"Hvor plejer I at være?"

Translation:Where are you, usually?

4 years ago

10 Comments


https://www.duolingo.com/rijulpuri89

I think its better translated as "where do you tend to be" or more literally, "where tend you to be" basically, to speak danish, think yoda meets shakespeare.

3 years ago

https://www.duolingo.com/HelenCarlsson
  • 23
  • 18
  • 18
  • 18
  • 15
  • 15
  • 12

Should "Where do you use to be?" be accepted? I wrote that and lost a life. Perhaps it is correct, "use to" (present time) does not sound that good really but had worked better in past tence I suppose ("Where did you use to be?"). Hope some native English speaker can help me here.

4 years ago

https://www.duolingo.com/Pleurocystites
  • 24
  • 16
  • 14
  • 10
  • 10
  • 9
  • 9
  • 8
  • 7
  • 5
  • 4
  • 4
  • 3
  • 2
  • 2

"Where do you use to be?" doesn't make sense. "Where did you use to be?" is different from "Where are you, usually?". "Where did you use to be?" would indicate that the habit is in the past and not going to resume in the foreseeable future. You would ask this to new neighbors or a new coworker and they would tell you about their old address or job.

"Where are you, usually?" or the slightly less formal "Where are you usually at?" would be asked if you want to ask about an ongoing generality/habit/routine, one that might not be being followed at the time of the question.

4 years ago

https://www.duolingo.com/HelenCarlsson
  • 23
  • 18
  • 18
  • 18
  • 15
  • 15
  • 12

Thank you so much. This is great, I am learning Danish and English at the same time.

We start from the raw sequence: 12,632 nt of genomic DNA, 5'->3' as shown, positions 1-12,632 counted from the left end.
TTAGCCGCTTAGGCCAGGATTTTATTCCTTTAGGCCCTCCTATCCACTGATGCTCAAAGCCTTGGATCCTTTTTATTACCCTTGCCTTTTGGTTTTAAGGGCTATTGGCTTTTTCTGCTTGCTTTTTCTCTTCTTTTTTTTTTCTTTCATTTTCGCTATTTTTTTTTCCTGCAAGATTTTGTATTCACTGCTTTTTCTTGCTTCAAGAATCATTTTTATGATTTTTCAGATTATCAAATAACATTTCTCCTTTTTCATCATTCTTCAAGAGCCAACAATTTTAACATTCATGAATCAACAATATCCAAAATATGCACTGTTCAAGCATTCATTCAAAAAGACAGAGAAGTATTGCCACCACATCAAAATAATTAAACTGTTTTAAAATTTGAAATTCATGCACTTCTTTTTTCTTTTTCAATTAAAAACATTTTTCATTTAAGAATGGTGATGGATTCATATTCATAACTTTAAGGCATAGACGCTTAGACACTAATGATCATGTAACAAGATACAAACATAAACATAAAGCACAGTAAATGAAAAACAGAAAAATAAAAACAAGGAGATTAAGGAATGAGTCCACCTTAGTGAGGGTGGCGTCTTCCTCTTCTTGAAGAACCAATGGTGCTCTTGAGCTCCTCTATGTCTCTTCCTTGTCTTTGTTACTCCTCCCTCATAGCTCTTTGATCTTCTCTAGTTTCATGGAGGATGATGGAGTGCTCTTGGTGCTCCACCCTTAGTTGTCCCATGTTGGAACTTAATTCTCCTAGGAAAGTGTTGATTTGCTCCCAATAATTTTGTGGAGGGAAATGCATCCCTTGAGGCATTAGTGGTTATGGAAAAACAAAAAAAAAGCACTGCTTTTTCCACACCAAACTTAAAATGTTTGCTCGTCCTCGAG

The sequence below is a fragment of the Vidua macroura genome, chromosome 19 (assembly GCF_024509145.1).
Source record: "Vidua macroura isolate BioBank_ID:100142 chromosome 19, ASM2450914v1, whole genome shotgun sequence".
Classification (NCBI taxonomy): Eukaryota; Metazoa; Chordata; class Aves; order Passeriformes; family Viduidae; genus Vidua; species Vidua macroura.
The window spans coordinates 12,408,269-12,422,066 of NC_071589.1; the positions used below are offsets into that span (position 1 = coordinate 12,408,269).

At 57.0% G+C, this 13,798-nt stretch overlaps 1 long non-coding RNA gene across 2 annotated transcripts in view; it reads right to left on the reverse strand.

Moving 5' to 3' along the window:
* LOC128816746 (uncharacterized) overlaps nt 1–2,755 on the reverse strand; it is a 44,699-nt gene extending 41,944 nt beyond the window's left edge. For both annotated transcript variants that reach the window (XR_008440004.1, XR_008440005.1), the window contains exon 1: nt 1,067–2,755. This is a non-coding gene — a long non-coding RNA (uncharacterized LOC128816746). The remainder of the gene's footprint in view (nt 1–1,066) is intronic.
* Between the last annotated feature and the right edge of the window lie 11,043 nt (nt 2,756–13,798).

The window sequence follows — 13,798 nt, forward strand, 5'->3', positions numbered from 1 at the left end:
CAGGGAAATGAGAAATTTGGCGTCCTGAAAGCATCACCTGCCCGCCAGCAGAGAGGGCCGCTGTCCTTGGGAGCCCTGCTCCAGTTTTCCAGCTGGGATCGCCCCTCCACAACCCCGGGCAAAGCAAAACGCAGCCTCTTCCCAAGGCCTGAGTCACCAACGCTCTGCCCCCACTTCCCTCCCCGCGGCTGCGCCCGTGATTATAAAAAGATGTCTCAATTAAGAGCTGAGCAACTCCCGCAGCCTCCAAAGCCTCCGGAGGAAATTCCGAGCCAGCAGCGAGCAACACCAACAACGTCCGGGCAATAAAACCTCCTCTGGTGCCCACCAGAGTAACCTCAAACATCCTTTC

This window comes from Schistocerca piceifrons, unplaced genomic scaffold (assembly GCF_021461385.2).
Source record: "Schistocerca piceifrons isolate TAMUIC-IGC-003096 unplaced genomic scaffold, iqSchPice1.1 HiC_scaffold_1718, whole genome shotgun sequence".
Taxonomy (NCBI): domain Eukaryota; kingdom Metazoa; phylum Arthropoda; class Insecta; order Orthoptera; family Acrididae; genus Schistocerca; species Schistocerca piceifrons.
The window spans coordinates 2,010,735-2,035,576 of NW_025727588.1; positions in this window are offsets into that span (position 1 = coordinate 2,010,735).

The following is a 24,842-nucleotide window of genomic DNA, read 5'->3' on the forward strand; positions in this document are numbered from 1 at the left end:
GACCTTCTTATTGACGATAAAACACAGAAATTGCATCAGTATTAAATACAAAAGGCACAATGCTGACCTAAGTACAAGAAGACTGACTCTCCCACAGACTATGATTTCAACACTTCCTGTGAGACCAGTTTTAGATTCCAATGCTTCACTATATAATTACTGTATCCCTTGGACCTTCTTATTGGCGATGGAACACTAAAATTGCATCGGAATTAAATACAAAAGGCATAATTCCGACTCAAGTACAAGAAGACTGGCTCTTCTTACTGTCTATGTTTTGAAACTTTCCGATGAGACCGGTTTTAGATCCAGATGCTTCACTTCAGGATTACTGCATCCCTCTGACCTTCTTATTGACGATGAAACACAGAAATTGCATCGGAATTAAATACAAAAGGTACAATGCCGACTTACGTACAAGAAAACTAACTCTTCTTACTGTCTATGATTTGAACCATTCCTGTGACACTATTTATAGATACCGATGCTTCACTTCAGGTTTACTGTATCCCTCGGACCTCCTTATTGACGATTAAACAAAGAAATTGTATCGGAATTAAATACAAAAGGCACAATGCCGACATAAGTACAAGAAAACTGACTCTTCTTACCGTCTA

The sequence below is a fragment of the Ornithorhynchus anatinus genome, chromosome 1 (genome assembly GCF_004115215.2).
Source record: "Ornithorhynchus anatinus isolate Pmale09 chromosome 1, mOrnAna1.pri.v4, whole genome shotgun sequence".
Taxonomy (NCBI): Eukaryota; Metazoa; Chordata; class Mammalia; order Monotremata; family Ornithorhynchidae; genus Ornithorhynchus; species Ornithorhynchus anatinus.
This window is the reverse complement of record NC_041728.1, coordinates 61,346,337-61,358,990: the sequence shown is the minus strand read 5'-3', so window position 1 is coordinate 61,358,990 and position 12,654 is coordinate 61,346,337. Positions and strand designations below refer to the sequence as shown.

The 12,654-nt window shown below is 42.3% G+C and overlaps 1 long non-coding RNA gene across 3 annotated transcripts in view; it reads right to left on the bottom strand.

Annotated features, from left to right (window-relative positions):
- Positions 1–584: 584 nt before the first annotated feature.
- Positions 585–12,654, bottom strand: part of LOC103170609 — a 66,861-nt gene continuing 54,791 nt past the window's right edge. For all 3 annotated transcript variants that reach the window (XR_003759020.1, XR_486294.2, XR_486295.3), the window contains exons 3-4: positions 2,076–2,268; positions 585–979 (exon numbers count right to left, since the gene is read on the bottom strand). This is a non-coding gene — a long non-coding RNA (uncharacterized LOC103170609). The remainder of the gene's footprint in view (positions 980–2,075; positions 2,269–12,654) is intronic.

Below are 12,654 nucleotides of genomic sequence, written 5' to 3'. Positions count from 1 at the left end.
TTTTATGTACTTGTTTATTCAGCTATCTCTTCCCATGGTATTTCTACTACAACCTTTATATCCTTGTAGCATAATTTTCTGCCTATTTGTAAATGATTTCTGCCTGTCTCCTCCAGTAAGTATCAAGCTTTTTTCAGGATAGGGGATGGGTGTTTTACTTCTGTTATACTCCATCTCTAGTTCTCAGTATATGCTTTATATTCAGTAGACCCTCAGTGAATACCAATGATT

4 years ago

https://www.duolingo.com/mkmunzert
  • 11
  • 11
  • 7
  • 7
  • 6
  • 4
  • 4
  • 2
  • 2

Also, the phrase is usually, "used to be". It's a really odd formation that doesn't make a whole lot of sense grammatically. Also, I do see a lot of native English speakers make the same mistake, so don't worry.

4 years ago

https://www.duolingo.com/rijulpuri89

that's a really weird sentence eh

3 years ago

https://www.duolingo.com/selfda

I see it as "where do you care to be", which is a bit of an old-fashioned way of speaking in English, now.

3 years ago

https://www.duolingo.com/Pleurocystites
  • 24
  • 16
  • 14
  • 10
  • 10
  • 9
  • 9
  • 8
  • 7
  • 5
  • 4
  • 4
  • 3
  • 2
  • 2

Except that "Where do you care to be?" doesn't mean the same thing.

3 years ago

https://www.duolingo.com/selfda

It does, but it's just not commonly used now. Maybe not at all in some places. To me, it roughly means "where are you usually". I just liked it as the grammar is exactly the same and it helps me get my head around the phrase. And plejer means care also, I think.

3 years ago

https://www.duolingo.com/Pleurocystites
  • 24
  • 16
  • 14
  • 10
  • 10
  • 9
  • 9
  • 8
  • 7
  • 5
  • 4
  • 4
  • 3
  • 2
  • 2

Plejer traces it's meaning back to (Middle) Low German to a word (plejen) meaning "to be responsible for"/"to be obliged to", and yes another meaning in Danish is to take care of a sick person but it doesn't share the other meanings of the English word "care" which would be at work in your construction. For those the Danish equivalents are omsorg (n. attention)/bekymring (n. worry)/ bekymre(v. worry).

I have been searching through Google books looking for an example of "Where do you care to be?" meaning something other than "Where do you want to be?" and I have not found it. I have been crawling through texts from the early 1800s to the 1960s and have not found an example, but I have also had to skip a bunch of legal examples. Could you please link to a source that uses "Where do you care to be?" to mean "Where are you, usually?" and not "Where do you want to be?"

3 years ago
Learn Danish in just 5 minutes a day. For free.